News / Africa

New Ugandan Agency Avoids Real Road Safety Challenges

An intersection is seen in Kampala, Uganda, Feb. 12, 2014. (Hilary Heuler/VOA)
An intersection is seen in Kampala, Uganda, Feb. 12, 2014. (Hilary Heuler/VOA)
In an attempt to combat the country's terrifying rate of traffic fatalities, the Ugandan government is setting up a new agency to promote better roads and safer driving.  But the real problem may be impossible for the agency to tackle.

A handful of taxis are clustered at a busy Kampala intersection, their drivers sheltering from the sun on a makeshift bench in the shade.  When customers were scarce, the life of a taxi driver could be slow.  But once he got behind the wheel it was anything but.

Taxi driver Bashir Sabiiti said driving in Uganda can be hair-raising, and he knew a number of people who have been hurt or killed.  The roads are in such poor condition that locals once fished from potholes in protest. 

Plus, Bashir said, few drivers really knew what they were doing.

“Most cars now, they are automatic cars.  So after knowing that this is drive, this is parking, this is advance, he or she starts driving.  So most of them, they don’t know how to drive,” he said.

The law said a driver must attend driving school and pass a test to get a license.  But, Sabiiti said, the law was easy to circumvent.

“Whoever has money, you can either get your driving permit minus going to be tested.  You just go to the bank, you pay, [and] they just get for you that driving permit,” he said.

And if those people are stopped by police?  Four to eight dollars, said Sabiiti, would get them off the hook.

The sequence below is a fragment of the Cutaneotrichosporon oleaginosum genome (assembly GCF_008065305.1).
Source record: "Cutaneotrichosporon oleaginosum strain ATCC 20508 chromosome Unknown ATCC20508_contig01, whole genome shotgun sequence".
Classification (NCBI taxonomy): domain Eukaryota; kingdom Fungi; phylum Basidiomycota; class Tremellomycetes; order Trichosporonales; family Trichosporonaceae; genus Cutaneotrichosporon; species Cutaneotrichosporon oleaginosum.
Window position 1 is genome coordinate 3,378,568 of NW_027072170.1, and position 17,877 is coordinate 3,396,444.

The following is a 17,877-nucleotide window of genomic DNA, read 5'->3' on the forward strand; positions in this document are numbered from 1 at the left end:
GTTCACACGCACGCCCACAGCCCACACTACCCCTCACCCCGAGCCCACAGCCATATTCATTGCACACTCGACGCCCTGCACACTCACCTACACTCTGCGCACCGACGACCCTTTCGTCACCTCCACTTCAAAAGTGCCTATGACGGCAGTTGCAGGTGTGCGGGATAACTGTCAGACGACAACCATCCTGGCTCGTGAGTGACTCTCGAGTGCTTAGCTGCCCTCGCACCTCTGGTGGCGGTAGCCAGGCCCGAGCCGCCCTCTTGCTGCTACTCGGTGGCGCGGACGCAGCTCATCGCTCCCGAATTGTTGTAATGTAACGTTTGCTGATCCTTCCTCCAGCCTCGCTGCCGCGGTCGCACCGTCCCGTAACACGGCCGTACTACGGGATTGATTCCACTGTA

“When the police stops you, you pull out something for the officer - either 10,000 or 20,000 - and that officer will let you go.  It’s just because most of these guys, the police guys, they are not paid well,” he said.

In Uganda, catastrophic accidents are common, and, according to Nathan Tumushabe of the National Road Safety Council, they seem to be on the rise.

“The country loses more than 3,000 people a year.  Those are dead, and for every one dead there are so many injured.  When you look at our statistics, most of the affected people are what we call breadwinners, people with families who bring food to the table.  And the trend seems to be increasing,” said Tumushabe.

Uganda is in the final stages of setting up a new National Road Safety Agency to educate the public, mobilize resources and conduct road safety activities.  The agency would be modeled on a similar one in Ghana, said Tumushabe, where road safety has improved.

“They had drastically reduced accidents.  We also think if we implemented ours rightly, we too can reduce the occurrence maybe by 50 percent in the same time span,” he said.

Tumushabe thought the biggest problem was a lack of awareness of why it was important to obey traffic rules, and admitted that tackling corruption would be outside the new agency’s mandate.